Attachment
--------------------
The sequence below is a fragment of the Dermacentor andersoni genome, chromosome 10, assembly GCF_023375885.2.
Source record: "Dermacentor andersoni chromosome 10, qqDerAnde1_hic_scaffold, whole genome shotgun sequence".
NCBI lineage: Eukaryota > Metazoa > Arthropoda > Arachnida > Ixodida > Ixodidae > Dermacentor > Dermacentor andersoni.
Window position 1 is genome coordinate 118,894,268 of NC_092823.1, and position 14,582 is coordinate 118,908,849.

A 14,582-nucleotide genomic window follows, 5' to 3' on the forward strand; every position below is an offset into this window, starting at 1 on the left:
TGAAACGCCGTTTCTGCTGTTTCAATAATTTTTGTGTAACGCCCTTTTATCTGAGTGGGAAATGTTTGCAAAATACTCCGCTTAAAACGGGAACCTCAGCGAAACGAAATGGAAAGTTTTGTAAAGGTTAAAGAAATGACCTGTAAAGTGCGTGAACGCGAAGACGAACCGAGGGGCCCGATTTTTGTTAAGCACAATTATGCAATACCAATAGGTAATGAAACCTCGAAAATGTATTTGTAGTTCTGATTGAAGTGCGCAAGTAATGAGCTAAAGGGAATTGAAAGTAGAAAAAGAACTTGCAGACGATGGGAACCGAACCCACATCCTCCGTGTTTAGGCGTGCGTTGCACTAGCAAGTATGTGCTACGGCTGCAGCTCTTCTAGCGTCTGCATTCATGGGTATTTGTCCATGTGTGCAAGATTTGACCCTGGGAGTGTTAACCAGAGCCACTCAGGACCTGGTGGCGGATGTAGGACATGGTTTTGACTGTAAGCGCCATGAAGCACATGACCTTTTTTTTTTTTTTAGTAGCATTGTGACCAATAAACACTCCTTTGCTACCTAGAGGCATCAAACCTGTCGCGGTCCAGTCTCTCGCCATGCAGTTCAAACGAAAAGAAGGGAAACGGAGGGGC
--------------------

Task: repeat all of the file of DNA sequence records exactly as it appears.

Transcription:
The sequence below is a fragment of the Dermacentor andersoni genome, chromosome 10, assembly GCF_023375885.2.
Source record: "Dermacentor andersoni chromosome 10, qqDerAnde1_hic_scaffold, whole genome shotgun sequence".
NCBI lineage: Eukaryota > Metazoa > Arthropoda > Arachnida > Ixodida > Ixodidae > Dermacentor > Dermacentor andersoni.
Window position 1 is genome coordinate 118,894,268 of NC_092823.1, and position 14,582 is coordinate 118,908,849.

A 14,582-nucleotide genomic window follows, 5' to 3' on the forward strand; every position below is an offset into this window, starting at 1 on the left:
TGAAACGCCGTTTCTGCTGTTTCAATAATTTTTGTGTAACGCCCTTTTATCTGAGTGGGAAATGTTTGCAAAATACTCCGCTTAAAACGGGAACCTCAGCGAAACGAAATGGAAAGTTTTGTAAAGGTTAAAGAAATGACCTGTAAAGTGCGTGAACGCGAAGACGAACCGAGGGGCCCGATTTTTGTTAAGCACAATTATGCAATACCAATAGGTAATGAAACCTCGAAAATGTATTTGTAGTTCTGATTGAAGTGCGCAAGTAATGAGCTAAAGGGAATTGAAAGTAGAAAAAGAACTTGCAGACGATGGGAACCGAACCCACATCCTCCGTGTTTAGGCGTGCGTTGCACTAGCAAGTATGTGCTACGGCTGCAGCTCTTCTAGCGTCTGCATTCATGGGTATTTGTCCATGTGTGCAAGATTTGACCCTGGGAGTGTTAACCAGAGCCACTCAGGACCTGGTGGCGGATGTAGGACATGGTTTTGACTGTAAGCGCCATGAAGCACATGACCTTTTTTTTTTTTTTAGTAGCATTGTGACCAATAAACACTCCTTTGCTACCTAGAGGCATCAAACCTGTCGCGGTCCAGTCTCTCGCCATGCAGTTCAAACGAAAAGAAGGGAAACGGAGGGGC